Perl is a scripting language known for its powerful regular expression engine. Therefore, a lot of other applications and languages (for example Apache and PHP) use a Perl-compatible library called PCRE, which stands for Perl Compatible Regular Expressions. This page will explain some useful features available in Perl and PCRE. For the official reference of the Perl regular expression syntax, see the Perl regular expressions manpage.

Character class shorthands

Some character classes are being used so often that Perl created shorthands for them.

Shorthand Meaning Equivalent
\d Digit [0-9]
\D Non-digit [^0-9]
\s Whitespace [ \t\r\n]
\S Non-whitespace [^ \t\r\n]
\w Word character [a-zA-Z0-9_]
\W Non-word character [^a-zA-Z0-9_]

Character shorthands

Some characters have shorthands to make them human readable and easy to insert from a keyboard.

Shorthand Meaning
\t Tab character
\r Carriage return
\n Newline


In the reference we only saw the ^ and $ anchors for matching the beginning and end of a line. Anchors match on positions instead of characters itself.

Perl provides a really useful anchor: \b, which matches a word boundary (the beginning or end of a word). Let's take a look at the following string: "This is a test". If we want to match the word "is" from that string, we can not just simply use the regexp is, because that would also match the end of "This". But \bis\b only matches the word "is" and not the end of "This".


We already know you can use regular expressions to match certain patterns. But often you'll want to use them to replace the match to something else. We will call this substitution.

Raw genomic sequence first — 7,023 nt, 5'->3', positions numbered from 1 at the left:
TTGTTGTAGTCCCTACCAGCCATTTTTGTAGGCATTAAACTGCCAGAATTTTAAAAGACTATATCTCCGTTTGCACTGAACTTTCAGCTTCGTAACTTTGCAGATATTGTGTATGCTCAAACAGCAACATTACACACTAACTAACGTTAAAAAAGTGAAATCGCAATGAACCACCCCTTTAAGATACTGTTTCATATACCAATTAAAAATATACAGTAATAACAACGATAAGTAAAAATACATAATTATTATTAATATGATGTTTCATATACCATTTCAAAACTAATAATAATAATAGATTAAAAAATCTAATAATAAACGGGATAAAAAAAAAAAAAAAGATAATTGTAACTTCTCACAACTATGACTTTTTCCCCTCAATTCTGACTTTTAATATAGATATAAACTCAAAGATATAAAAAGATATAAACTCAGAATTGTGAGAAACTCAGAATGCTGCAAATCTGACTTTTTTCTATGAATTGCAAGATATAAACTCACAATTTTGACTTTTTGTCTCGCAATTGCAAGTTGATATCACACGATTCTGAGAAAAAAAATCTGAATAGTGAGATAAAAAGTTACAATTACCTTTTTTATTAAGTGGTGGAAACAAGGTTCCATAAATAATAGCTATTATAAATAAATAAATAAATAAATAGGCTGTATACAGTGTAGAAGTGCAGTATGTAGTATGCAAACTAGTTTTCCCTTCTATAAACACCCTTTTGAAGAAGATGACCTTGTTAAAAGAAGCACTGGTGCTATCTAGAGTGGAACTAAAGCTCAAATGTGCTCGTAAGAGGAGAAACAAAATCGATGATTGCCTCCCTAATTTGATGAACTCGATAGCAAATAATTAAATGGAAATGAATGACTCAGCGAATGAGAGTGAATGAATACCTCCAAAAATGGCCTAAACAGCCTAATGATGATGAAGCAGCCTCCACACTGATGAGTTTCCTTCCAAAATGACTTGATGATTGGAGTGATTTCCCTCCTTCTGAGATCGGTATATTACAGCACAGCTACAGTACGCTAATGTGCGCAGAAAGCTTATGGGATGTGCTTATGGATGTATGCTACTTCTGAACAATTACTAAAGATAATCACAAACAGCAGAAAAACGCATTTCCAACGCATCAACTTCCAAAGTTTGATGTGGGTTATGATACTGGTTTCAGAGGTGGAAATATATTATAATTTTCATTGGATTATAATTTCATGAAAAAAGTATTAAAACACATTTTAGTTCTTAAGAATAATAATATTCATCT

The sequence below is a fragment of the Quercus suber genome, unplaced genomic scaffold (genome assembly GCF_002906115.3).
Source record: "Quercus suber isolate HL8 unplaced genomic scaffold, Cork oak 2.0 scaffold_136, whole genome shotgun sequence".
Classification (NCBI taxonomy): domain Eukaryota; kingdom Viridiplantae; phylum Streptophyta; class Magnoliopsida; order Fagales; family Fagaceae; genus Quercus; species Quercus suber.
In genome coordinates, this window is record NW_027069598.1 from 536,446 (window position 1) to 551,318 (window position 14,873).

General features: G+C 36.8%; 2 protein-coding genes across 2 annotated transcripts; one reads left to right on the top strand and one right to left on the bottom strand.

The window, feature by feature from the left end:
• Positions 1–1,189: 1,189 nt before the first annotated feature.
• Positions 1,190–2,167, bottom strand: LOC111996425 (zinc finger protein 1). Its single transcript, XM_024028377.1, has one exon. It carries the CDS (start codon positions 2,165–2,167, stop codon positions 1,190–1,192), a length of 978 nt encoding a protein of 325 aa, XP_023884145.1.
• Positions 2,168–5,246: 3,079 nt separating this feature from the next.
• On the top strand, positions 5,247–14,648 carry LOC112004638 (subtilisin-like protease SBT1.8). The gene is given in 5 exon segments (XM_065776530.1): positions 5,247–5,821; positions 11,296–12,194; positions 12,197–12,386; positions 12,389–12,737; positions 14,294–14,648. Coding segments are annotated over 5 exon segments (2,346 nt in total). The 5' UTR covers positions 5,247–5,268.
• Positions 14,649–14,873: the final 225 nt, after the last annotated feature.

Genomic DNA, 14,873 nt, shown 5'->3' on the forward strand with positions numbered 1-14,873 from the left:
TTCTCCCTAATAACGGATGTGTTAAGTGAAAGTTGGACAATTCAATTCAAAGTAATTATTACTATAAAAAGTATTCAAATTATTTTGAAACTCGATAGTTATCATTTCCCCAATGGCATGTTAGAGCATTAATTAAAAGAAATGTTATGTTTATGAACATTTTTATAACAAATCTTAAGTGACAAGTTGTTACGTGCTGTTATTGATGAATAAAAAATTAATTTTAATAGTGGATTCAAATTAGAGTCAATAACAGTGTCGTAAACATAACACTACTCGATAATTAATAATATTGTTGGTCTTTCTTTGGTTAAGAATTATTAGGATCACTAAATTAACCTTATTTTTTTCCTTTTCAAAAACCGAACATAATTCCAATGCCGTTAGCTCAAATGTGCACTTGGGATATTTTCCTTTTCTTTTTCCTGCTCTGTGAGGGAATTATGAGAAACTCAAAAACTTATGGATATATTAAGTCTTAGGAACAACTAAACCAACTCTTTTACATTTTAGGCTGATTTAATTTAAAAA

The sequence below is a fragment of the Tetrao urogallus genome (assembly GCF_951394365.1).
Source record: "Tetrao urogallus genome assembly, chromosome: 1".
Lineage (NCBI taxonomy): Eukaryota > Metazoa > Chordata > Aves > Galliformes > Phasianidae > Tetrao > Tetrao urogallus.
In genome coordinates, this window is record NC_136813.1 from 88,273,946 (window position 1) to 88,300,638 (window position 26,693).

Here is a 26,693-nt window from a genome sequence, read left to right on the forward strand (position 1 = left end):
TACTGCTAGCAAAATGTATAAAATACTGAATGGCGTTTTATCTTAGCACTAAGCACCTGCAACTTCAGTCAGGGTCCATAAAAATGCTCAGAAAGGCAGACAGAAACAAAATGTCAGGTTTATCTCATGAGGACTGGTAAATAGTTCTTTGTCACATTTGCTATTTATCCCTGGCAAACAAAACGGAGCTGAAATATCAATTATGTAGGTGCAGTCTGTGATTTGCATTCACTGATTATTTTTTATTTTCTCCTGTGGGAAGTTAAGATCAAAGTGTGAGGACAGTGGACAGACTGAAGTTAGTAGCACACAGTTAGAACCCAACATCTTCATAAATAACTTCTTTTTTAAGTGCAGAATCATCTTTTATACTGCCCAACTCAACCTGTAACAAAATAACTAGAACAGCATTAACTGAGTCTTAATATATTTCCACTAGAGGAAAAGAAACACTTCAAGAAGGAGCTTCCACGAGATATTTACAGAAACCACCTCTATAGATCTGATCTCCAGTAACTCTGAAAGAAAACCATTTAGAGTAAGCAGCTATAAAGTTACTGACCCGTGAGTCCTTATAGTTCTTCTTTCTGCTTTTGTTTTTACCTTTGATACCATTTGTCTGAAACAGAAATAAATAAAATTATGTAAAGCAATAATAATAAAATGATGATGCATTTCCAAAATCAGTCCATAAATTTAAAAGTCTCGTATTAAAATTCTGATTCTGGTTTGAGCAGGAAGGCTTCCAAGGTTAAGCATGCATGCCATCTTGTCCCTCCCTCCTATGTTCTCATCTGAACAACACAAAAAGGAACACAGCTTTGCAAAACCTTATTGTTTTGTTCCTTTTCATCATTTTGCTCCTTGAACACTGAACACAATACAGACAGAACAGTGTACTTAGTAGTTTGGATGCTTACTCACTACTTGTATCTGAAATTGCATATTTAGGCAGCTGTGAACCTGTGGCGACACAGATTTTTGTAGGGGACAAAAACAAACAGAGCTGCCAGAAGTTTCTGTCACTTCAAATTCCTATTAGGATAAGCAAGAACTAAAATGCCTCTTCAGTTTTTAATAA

The generic way to write a regular expression that substitutes the matched pattern looks like this: s/match/replace/, but other tools might use a different interface. Another example: s/c[^au]t/cat/ will change cxt to cat and will change cyt to cat, but it won't change cut because it doesn't match the first part of the substitute statement.


We already saw that parentheses can be used for grouping with quantifiers and for limiting the scope of alternation. However, there is one extra side effect that is very useful. Everything between parentheses gets stored into a variable, starting with $1, and then $2, and so on. For example: s/(\w+).docx?/$1.txt/ will substitute "foo.doc" by "foo.txt", but it will also substitute "bar_baz.docx" by "bar_baz.txt".


It is possible to extend the substitute statement with modifiers. One of the most common modifiers is "i", which makes the matching case-insensitive. For example: s/usa/USA/i will change "usa" to "USA", but it will also change "Usa" or even "UsA" to "USA".

Another very common modifier is the "g" modifier, which stands for global. This means the matching won't stop after the first match. Combined with the substitute statement it will result in a replacement of every occuring match in the line.

As you may have guessed, it is also possible to combine modifiers. For example: s/[a-z]/X/gi will turn every (both upper and lower case) alphabetic character into a "X".

Not every tool or language uses the "s/match/replace/modifiers"-syntax. Most languages provide modifiers through parameters or different functions. Also, replacing and matching are often available through different functions.

Created by Ruud Jansen.